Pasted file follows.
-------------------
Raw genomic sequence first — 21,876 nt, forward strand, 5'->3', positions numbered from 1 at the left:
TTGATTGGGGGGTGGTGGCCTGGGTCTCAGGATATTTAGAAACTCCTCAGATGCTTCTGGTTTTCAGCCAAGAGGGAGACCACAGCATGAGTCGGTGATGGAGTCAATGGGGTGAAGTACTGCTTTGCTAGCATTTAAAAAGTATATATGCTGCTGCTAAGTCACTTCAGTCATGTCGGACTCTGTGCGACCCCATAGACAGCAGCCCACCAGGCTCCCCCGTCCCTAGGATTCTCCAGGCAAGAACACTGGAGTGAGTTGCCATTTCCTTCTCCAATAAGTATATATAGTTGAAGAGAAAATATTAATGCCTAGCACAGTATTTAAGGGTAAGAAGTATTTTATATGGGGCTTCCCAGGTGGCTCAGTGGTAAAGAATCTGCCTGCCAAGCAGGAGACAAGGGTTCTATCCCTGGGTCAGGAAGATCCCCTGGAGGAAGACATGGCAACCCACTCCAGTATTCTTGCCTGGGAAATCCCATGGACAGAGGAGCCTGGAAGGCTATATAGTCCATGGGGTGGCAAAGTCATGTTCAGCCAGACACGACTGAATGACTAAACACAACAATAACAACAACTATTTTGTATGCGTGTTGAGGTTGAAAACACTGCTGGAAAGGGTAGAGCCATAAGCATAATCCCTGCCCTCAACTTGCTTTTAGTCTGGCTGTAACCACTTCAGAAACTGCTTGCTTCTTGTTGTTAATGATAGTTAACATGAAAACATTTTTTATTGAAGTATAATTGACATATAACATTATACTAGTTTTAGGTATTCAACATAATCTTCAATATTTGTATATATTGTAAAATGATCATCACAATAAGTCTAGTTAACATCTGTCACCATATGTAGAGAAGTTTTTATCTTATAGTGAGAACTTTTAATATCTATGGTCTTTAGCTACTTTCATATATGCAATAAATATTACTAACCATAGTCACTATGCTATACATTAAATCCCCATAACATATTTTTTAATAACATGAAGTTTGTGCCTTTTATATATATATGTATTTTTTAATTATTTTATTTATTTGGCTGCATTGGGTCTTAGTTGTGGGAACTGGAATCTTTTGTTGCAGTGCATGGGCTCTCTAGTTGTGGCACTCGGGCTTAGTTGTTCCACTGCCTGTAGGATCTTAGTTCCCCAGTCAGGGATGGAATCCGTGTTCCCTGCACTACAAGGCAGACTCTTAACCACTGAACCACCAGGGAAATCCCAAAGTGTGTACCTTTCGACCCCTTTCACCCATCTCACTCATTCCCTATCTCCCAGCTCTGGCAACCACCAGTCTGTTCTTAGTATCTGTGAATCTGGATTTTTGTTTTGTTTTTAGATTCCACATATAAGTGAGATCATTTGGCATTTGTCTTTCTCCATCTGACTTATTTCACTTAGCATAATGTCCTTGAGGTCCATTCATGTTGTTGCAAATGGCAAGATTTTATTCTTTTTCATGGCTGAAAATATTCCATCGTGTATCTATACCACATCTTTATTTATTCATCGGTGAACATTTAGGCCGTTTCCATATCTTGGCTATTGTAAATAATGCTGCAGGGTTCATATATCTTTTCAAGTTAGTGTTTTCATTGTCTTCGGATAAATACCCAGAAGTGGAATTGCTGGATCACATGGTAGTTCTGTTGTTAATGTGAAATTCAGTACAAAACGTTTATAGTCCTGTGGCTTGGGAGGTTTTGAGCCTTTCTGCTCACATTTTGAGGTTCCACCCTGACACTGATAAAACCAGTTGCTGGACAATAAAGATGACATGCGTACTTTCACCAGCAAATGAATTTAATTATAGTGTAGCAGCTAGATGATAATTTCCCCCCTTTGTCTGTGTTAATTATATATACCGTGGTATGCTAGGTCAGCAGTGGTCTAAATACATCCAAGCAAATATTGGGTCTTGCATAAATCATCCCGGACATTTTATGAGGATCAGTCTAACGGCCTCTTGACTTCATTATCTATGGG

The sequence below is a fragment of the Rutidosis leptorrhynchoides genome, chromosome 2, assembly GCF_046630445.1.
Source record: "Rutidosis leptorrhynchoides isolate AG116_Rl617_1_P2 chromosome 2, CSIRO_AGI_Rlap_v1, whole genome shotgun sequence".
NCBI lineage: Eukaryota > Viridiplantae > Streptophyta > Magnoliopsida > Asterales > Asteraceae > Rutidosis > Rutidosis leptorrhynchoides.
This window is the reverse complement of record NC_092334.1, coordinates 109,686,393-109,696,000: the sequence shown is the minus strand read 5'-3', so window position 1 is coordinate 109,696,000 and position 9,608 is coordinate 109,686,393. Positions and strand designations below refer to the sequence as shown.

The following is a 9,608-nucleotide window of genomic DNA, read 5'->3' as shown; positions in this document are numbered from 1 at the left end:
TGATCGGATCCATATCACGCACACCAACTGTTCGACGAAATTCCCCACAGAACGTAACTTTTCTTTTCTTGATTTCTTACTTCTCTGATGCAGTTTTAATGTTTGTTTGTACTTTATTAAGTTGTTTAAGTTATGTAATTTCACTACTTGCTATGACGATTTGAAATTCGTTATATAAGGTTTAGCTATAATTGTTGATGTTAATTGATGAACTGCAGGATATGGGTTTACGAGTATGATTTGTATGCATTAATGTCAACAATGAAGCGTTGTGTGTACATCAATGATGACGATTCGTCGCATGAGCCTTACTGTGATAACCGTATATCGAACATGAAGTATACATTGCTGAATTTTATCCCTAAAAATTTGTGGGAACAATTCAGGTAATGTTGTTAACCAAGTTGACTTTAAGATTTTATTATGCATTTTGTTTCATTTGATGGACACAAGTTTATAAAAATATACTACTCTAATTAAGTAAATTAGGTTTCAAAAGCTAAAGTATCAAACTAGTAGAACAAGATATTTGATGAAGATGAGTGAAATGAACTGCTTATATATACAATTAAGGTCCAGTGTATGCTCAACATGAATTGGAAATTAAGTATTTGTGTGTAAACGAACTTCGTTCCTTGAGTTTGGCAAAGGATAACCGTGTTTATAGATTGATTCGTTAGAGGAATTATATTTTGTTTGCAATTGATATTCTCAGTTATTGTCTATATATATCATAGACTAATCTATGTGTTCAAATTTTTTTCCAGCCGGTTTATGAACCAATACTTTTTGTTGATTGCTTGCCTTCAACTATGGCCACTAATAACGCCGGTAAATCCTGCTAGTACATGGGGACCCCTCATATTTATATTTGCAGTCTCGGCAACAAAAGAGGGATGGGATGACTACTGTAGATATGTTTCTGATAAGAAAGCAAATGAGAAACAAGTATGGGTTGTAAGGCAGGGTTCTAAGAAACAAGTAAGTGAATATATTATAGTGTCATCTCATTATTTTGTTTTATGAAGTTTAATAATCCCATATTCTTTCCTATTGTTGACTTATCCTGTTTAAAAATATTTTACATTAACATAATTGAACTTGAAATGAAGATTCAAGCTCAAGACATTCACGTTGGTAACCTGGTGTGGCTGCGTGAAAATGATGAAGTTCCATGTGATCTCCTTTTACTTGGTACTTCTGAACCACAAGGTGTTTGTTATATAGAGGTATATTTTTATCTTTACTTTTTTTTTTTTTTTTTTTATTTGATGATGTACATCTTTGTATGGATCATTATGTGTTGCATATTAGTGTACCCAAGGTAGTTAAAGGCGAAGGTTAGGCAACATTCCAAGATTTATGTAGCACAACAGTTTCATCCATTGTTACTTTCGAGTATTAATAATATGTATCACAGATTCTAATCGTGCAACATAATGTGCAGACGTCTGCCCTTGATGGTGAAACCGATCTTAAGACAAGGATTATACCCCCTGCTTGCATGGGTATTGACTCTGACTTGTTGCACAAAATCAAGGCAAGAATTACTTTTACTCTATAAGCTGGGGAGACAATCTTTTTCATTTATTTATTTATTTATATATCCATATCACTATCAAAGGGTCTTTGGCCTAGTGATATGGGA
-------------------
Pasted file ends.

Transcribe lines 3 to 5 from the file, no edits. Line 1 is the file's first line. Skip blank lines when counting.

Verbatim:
The sequence below is a fragment of the Rutidosis leptorrhynchoides genome, chromosome 2, assembly GCF_046630445.1.
Source record: "Rutidosis leptorrhynchoides isolate AG116_Rl617_1_P2 chromosome 2, CSIRO_AGI_Rlap_v1, whole genome shotgun sequence".
NCBI lineage: Eukaryota > Viridiplantae > Streptophyta > Magnoliopsida > Asterales > Asteraceae > Rutidosis > Rutidosis leptorrhynchoides.